Music Magazine

An Interview with Junior Otamon

Posted on the 19 February 2016 by Doughnutmag

East London is full of DJs who claim to have an ear for the root history of dance music. Few can claim to have such an in-depth knowledge as Junior Otamon. The Doughnut caught up with him ahead of his appearance at the fresh-faced Hackney club night ZAWAVES to ask him a bit about his own history and get a tiny-taste of his selection.

Junior Otamon

We started at the beginning:

The Doughnut:What was the first record you ever bought?
Junior Otamon: My first vinyl I bought with a friend of mine. We shared the costs because we were just kids. It’s called 70’s Funk Hits.

TD: Ha! What’s on that record?
JO: On the Funk 70’s was James Brown, Charles Wright, Beginning of the End, Donald Byrd, Sly & Family Sone, Ben E. King, Clarence Reid, etc…

“I play music history based in the African diaspora to the Americas. Therefore if the audience has “ears to hear” they always understand what is behind my set.”

TD: What got you into DJing?
JO: My passion for the music of many generations but mainly for music that has roots in African Rhythms. My first gig took place in a Street Skating competition in São Paulo – Brazil.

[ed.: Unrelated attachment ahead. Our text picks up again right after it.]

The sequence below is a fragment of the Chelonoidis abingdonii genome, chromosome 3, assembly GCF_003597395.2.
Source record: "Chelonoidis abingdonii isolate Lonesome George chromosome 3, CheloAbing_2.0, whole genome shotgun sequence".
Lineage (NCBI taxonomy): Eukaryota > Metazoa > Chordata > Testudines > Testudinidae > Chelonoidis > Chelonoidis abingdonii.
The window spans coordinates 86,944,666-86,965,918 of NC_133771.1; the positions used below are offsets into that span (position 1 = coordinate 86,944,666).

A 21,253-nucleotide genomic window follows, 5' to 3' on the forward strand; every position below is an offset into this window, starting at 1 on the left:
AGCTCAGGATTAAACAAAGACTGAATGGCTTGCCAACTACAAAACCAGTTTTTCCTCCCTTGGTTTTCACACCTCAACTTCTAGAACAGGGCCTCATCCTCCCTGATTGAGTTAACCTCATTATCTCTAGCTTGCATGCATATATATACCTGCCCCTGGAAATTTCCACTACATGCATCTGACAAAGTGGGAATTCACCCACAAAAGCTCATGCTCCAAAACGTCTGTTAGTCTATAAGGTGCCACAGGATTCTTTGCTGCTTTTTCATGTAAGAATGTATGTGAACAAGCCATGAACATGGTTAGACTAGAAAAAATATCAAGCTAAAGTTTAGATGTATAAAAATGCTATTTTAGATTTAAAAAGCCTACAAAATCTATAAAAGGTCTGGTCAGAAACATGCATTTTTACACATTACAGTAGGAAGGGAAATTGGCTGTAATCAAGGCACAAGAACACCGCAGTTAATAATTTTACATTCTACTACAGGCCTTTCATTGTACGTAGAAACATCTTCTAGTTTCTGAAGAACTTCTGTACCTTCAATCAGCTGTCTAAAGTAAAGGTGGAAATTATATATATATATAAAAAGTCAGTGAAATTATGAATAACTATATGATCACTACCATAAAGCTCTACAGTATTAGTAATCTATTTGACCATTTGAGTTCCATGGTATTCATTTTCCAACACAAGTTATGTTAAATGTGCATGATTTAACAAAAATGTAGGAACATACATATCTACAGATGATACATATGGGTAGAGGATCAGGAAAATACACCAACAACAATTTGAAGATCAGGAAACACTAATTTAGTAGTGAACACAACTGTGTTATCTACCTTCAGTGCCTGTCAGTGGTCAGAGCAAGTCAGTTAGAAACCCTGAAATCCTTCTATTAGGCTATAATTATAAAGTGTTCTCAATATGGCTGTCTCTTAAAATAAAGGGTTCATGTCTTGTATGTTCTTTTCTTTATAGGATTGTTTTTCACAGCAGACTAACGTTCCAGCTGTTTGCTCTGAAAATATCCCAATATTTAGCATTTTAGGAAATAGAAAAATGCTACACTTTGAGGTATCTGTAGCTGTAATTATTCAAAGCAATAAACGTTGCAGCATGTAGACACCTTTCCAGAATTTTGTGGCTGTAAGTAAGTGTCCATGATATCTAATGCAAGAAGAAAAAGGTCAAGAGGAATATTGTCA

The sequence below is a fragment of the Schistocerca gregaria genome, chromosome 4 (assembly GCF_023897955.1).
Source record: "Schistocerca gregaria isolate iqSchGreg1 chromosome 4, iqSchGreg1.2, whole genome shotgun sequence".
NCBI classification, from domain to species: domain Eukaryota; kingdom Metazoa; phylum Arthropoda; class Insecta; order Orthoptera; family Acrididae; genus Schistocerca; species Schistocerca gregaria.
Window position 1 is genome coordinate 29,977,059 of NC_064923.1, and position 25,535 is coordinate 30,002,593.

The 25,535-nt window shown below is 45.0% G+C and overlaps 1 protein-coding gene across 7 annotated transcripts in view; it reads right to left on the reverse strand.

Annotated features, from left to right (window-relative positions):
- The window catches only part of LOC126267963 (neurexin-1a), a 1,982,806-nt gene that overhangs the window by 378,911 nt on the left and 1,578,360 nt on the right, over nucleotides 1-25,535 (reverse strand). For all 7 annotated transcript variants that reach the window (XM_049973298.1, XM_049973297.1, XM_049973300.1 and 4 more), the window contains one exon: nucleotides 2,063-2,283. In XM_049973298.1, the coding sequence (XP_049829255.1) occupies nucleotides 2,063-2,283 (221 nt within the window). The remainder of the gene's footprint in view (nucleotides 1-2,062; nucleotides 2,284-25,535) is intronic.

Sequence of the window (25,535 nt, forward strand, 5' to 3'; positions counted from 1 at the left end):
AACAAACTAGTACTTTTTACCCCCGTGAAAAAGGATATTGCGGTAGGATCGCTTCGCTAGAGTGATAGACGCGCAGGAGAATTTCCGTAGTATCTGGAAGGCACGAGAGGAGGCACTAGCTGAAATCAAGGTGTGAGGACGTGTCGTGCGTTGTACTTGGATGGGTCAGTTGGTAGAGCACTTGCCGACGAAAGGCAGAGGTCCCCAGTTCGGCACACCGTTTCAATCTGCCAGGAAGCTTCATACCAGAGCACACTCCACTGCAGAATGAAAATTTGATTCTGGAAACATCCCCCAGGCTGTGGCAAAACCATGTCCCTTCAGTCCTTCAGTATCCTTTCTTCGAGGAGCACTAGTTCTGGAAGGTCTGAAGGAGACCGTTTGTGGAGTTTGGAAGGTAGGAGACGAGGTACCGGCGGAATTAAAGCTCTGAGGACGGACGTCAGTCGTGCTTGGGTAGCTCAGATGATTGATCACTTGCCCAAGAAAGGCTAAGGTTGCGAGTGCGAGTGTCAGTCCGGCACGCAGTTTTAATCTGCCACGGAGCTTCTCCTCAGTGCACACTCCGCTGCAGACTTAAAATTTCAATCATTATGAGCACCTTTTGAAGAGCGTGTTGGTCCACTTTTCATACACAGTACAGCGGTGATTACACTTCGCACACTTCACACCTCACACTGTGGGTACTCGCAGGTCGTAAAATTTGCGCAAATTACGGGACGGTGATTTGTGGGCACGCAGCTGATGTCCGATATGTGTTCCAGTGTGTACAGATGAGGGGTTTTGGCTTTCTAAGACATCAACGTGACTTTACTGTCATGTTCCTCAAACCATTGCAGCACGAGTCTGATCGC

TD: Is that where you grew up?
JO: I grew up between São Paulo and Rio de Janeiro. It is hot, exciting and dangerous.

It is very different than London: socially, economically and politically different.

Rubbin’ You In A Dance

TD: Why did you come to the UK?
JO: My first visit to UK was in 1999. The music scene in London I believe is one the best in the world since British Pop music was based on African American Blues from it’s very beginning and later on it was strongly influenced by the Caribbean, mainly Jamaican music. Plus their African Colonies made British people exposed to a variety of rhythms that affected their perception of music and open their opportunity to use it and profit very much from this business.

I play music history based in the African diaspora to the Americas. Therefore if the audience has “ears to hear” they always understand what is behind my set.

TD: If you had to say who you thought was most responsible for the birth of dance music as we now know it, who would you say that was?
JO: James Brown, as everyone knows, influenced the dance music around the world more than any one in history but before him the first really eccentric and wild man in the music and show business was Little Richard who also influenced James Brown, Prince, Michael Jackson, Elvis, The Beatles and many others .

Jamaicans Lee Scratch Perry and King Tubby are the men who gave the magic of dub and everything that was possible to transform recorded music in studio and made the greatest step for electronic music.

Very late on the Germans: Kraftwerk came to shape pop music and even hip hop. The internet and digital music, better than any album took us to unimaginable places in music.

TD: Why do you think music and dance is important?
JO: Music teaches history and culture and you can dance to it. In many cultures there is no difference between music and dance. It is part of the same art.

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